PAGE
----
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Canucks trying not to get too excited about being one win away 06.12.11 at 4:48 pm ET
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The Canucks are trying to stay as level-headed as possible leading up to Monday’s Game 6, but they know it’s going to be difficult given the fact that they’re one win away from hoisting the Stanley Cup.

“I think it’s natural to be excited,” captain Henrik Sedin said. “We’re in a great spot. We’re one win away from winning it, so we’re excited. But we know if we get out of our comfort zone and start getting overly excited, it’s going to take away from our game. That’s a key for us, to come in here tomorrow and play the way we have all year.”

Forward Christopher Higgins said it will be crucial for the Canucks to strike a balance between thinking about the Cup while also focusing on the game at hand.

“I think you have to think about it,” Higgins said when asked about the possibility of lifting the Cup. “That’s what you’re playing the game for. But there’s a lot of hard work, and you still have to play the game. You still have to do the right, little things out there.”

Three of the Canucks’ top players — the Sedin twins and goalie Roberto Luongo — have won an Olympic gold medal (the Sedins in 2006 with Sweden and Luongo in 2010 with Canada), but they all said winning the Cup would be even bigger.

“Both Louie and us played in the Olympic finals and that’s obviously a big game, too, but as a hockey player, this is what you want to win,” Daniel Sedin said. “It’s the toughest thing you can win. You work so hard with your friends and teammates to get to this point. We’re going to enjoy it. Hopefully we can put a better game on the ice tomorrow and we’ll be fine.”

“They’re both unbelievable, but very different,” Luongo added. “The Olympics is a very short tournament. This is a two-month grind, probably one of the hardest things we’ve ever had to do. In the end, if you come out on top, it’s the most rewarding thing that you can probably do as an athlete.”

Read More: 2011 Stanley Cup Playoffs, Daniel Sedin, Henrik Sedin, Roberto Luongo
Roberto Luongo doesn’t want to talk about Tim Thomas anymore 06.12.11 at 2:57 pm ET
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Roberto Luongo has certainly created quite the buzz these last few days. After the Canucks’ 1-0 win in Game 5, he took a jab at Tim Thomas by saying Maxim Lapierre‘s game-winning goal would’ve been an easy save for him because he would’ve been in his crease. Then on Saturday, Luongo complained that Thomas hasn’t said anything nice about him while he’s been pumping Thomas’ tires all series.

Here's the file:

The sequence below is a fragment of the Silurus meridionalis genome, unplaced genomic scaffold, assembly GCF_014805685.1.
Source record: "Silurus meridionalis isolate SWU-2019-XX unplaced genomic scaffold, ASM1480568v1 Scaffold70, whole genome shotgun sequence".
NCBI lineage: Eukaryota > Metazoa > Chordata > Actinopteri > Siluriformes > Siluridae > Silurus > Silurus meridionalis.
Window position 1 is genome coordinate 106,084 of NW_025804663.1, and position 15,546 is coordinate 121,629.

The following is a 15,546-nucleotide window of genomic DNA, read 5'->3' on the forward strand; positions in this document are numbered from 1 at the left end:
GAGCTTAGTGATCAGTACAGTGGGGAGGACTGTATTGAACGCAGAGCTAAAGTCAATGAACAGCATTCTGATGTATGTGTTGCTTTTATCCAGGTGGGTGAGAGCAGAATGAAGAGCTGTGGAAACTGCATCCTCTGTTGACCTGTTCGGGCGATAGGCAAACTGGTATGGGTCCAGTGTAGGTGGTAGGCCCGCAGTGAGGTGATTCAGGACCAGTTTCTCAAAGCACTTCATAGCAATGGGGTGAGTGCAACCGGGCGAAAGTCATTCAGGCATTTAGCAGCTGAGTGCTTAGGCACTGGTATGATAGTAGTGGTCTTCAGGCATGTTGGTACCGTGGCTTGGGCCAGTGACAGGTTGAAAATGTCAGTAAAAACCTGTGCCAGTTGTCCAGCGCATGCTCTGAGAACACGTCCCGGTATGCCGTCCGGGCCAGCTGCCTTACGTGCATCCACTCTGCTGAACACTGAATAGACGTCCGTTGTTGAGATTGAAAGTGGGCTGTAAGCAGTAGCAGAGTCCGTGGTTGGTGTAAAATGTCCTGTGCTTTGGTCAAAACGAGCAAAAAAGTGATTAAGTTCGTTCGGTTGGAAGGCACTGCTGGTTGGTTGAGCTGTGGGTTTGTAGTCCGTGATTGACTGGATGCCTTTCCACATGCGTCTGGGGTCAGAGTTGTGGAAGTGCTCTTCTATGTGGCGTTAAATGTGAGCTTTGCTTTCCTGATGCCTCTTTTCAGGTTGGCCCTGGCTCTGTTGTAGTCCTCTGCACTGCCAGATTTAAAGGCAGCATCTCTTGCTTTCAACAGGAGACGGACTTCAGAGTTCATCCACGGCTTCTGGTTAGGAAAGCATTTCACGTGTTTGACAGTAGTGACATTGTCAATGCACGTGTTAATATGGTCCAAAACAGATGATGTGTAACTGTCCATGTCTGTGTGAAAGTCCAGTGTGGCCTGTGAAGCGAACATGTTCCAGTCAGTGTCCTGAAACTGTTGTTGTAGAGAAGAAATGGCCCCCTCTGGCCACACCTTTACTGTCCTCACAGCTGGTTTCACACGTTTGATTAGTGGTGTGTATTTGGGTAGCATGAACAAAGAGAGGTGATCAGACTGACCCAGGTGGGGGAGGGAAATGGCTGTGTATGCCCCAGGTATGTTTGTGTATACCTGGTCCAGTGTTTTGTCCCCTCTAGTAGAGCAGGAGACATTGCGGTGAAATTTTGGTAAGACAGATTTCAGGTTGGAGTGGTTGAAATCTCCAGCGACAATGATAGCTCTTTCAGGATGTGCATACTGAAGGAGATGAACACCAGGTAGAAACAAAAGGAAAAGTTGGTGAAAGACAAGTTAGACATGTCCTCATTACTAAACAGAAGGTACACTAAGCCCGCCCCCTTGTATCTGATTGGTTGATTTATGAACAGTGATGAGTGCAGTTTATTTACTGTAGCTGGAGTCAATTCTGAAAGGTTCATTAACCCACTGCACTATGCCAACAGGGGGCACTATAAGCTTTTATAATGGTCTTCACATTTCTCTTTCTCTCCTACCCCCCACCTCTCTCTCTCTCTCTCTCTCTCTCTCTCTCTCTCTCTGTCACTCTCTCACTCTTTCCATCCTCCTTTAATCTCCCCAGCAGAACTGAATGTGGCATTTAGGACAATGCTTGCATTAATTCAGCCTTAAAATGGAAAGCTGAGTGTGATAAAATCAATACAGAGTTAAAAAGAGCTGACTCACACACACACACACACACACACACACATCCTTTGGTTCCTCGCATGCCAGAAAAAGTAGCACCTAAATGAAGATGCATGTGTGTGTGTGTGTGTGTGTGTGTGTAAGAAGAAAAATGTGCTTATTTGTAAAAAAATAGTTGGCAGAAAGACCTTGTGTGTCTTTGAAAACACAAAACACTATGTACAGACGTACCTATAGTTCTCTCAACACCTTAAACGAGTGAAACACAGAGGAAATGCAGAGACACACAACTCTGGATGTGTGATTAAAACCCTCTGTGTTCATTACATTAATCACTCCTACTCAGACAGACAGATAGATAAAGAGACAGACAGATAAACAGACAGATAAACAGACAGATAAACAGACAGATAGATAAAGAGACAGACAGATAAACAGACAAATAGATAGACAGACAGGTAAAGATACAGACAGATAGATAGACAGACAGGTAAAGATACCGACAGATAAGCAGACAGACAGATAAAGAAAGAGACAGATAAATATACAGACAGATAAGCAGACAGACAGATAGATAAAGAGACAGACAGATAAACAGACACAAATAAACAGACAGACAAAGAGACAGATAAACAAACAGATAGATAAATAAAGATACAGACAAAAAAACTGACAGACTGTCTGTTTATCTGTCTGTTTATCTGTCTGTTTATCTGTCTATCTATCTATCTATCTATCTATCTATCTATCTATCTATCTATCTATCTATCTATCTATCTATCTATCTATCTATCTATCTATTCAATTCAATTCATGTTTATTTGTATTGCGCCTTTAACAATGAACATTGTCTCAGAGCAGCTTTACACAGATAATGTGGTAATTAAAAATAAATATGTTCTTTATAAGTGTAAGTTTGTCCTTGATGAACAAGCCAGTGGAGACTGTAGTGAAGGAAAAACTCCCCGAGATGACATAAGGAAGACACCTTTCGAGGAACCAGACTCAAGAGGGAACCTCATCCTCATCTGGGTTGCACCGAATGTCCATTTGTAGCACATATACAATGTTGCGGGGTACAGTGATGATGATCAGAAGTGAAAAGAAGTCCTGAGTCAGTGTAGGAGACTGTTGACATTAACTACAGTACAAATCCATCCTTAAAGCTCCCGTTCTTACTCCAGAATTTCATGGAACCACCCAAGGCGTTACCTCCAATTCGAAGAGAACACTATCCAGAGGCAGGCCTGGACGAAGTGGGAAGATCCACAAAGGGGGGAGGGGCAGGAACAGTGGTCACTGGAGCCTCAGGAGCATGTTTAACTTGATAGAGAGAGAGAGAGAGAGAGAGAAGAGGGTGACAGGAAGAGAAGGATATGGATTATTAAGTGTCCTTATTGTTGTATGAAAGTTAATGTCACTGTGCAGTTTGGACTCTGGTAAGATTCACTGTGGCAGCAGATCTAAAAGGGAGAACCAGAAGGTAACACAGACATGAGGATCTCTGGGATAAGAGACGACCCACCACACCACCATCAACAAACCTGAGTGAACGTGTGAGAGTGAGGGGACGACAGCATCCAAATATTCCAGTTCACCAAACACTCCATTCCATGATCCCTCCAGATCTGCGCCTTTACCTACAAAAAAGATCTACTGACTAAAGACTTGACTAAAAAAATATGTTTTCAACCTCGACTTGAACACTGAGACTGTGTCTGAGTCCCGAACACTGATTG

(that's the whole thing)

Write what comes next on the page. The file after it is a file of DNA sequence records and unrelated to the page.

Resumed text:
Maybe Luongo got bored with all the back-and-forth, or perhaps someone told him it was best not to say anything else, because on Sunday Luongo said he was done talking about his comments on Thomas.

“I know we’re in the Stanley Cup Final and everything is under the microscope and going to get blown out of proportion,” Luongo said when asked if he regretted making those comments. “My whole comment, I don’t think was a negative comment.

“But at the end of the day, I’m one win away from winning the Stanley Cup, and that’s all I really care about right now. All that other stuff is noise to me and doesn’t really affect what’s going to take place for me tomorrow night. To be honest with you, I don’t really care.”

Canucks forward Christopher Higgins agreed with Luongo that the media has made too much of everyone’s comments.

“Certain little things are blown way, way out of proportion and way over-analyzed,” Higgins said. “I think that’s been the case for a lot of things that have gone on this series.”

Read More: 2011 Stanley Cup Playoffs, Roberto Luongo, Tim Thomas,
Ryan Kesler gets maintenance day 06.12.11 at 2:35 pm ET
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There has been plenty of suspicion this series that Canucks forward Ryan Kesler is playing with some sort of injury. The Conn Smythe candidate has been hit hard a number of times and hasn’t looked 100 percent the last few games. The injury theory gained a little more traction Sunday when Kesler, who ranks second on Vancouver with 19 postseason points, wasn’t on the ice for practice.

As expected, though, coach Alain Vigneault wasn’t going to divulge any information about a possible injury. Maintenance days are very common, so the coach assured Kesler’s absence was just that.

“He’s fine,” Vigneault said when asked about Kesler’s absence. “Just giving him a day off, that’s all.”

Defenseman Dan Hamhuis, who has missed the last four games after injuring himself on a hip check in Game 1, was also absent from practice. It appears unlikely that he’ll be back for Game 6.

Read More: 2011 Stanley Cup Playoffs, Dan Hamhuis, Ryan Kesler,
Tim Thomas has isolated himself from the outside world 06.09.11 at 2:42 am ET
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All series long, Tim Thomas has ignored everything the Canucks have said about his style of play. After Game 2, he ignored critics who questioned how often he leaves his net. Interestingly enough, Thomas has also ignored fans and media who have lauded him throughout the playoffs.

When asked about his relationship with Boston and the love fans have for him, Thomas gave an interesting answer.

“I’ve been so focused on playing in the playoffs that I’m a little bit removed from what’s happening inside the city right now,” Thomas said.

That isn’t to say Thomas doesn’t care about Bruins fans or anything like that. He just doesn’t want anything interrupting his focus on the games.

“I felt that it was the best way to approach these playoffs and the Final,” Thomas said. “The best way to keep my feet on the ground is to kind of isolate myself. That’s what I’ve kind of done. I’ve stayed away from reading the media and watching the media and stuff like that.”

When asked if isolating himself like that has helped him get into a zone this series, Thomas said it certainly hasn’t hurt.

“I felt like that for a lot of this year, to be honest with you,” Thomas said. “I have felt good in the Final so far. I’m just going to keep doing the same thing that I’ve been doing to try to have the same success that I’ve had.”

Instead of soaking in the accolades and acclaim during what little free time he has, Thomas is soaking in the sun.

“Spend some time with my kids. Spend some time by the pool with this nice weather that we’ve had,” Thomas said. “That’s really about all we’ve had time for. It isn’t like we’ve had a ton of time at home.

“My little boy is trying to get me to play hockey. I’m like, ‘I’m a little bit too tired. Wait till this summer.’ ”

It’s safe to say Thomas’ son would be OK with the wait if dad can get two more wins.

Read More: 2011 Stanley Cup Playoffs, Tim Thomas,
Henrik Sedin offers up more complaints about Tim Thomas’ play 06.09.11 at 12:48 am ET